I love turquoise. It's the alternate birthstone for December which when my son was born. The greenish blue color of it goes with jeans, to the office and with some dressier clothes. It's down to earth.
Auntie's Beads sent me these to use for a project. They have a wonderful selection of gemstone beads in all sorts of colors and shapes. The beads used for this project are
and the Turquoise Pendant Grab Bag
I also have to admit right now, I have a weakness for grab bags. The wonderful surprises in them. This one had 2 donuts, a pink pendant, a cross, and a blue round pendant. The round pendant has a bail on it that I made from wire for part of another project.
Instructions assume basic wireworking skill like wrapped links and making simple bails.
You will also need chain, 10 inches fine chain and 20 inches of heavier chain, sterling was used in the example. 22 gauge wire, headpins and a clasp. I used a toggle.
Cut 1.5 inches off the heavier chain.
If you take a look at the example above, I attached the clasp in the front of the necklace making it a design element, as well as having it in a place it won't get tangled in my hair. The clasp is attached with wrapped links to the long chain ends. One side on each end. Then the smaller piece of chain is attached to the jump ring that came with the toggle to the circle part of the toggle. I like the asymmetric look of having the polished smooth rondelles on one side and the nugget on the other.,plus it makes it easier to close the toggle.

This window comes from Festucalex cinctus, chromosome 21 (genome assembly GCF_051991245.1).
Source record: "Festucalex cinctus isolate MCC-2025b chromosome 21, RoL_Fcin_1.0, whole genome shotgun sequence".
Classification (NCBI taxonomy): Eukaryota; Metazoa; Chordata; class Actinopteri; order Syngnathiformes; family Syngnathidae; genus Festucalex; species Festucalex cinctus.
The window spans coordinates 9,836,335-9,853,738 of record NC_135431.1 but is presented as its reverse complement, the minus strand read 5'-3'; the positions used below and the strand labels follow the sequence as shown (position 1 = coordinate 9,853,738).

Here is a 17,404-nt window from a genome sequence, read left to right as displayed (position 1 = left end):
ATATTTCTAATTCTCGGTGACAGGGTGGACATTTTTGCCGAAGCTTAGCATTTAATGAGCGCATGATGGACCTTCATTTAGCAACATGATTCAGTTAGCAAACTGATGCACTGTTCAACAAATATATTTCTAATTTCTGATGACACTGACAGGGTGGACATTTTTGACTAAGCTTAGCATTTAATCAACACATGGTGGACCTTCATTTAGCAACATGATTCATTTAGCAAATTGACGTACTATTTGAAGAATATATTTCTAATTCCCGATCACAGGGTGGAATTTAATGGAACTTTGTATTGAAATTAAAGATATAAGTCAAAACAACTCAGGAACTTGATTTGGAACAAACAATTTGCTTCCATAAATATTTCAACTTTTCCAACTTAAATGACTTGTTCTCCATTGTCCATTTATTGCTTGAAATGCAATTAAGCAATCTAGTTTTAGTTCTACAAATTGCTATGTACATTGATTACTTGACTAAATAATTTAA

Then the fun part. Make a bail for the donut using the wire and attach it to the end of the 1.5 inch chain. Then cut the 10 inch fine chain into 4 equal length. Cut a piece of wire 2 inches long and turn a small spiral on one end. String on one rondelle, 2 of the chains, 1 rondelle, the other 2 chains, 1 rondelle and turn another small spiral on the other end. This can be modified if the center of your donut is larger. Just add more rondelles to the ends. Thread the 4 chains through the donut. Now, add beads on head pins to the ends of all the chains. Because of the size of the nuggets, they won't pull through. I used nuggets on 2 chains, and rondelles on the other 2.
The holes on these are a nice size, they aren't drilled impossibly small like a lot of gemstone beads are. Which makes them great for stringing and other projects, but if you find the hole is a little big for the headpin, just put a seed beads or a 2mm round bead on the headpin first.
It's done. A nice necklace with a lot of visual and textural interest that's still very wearable.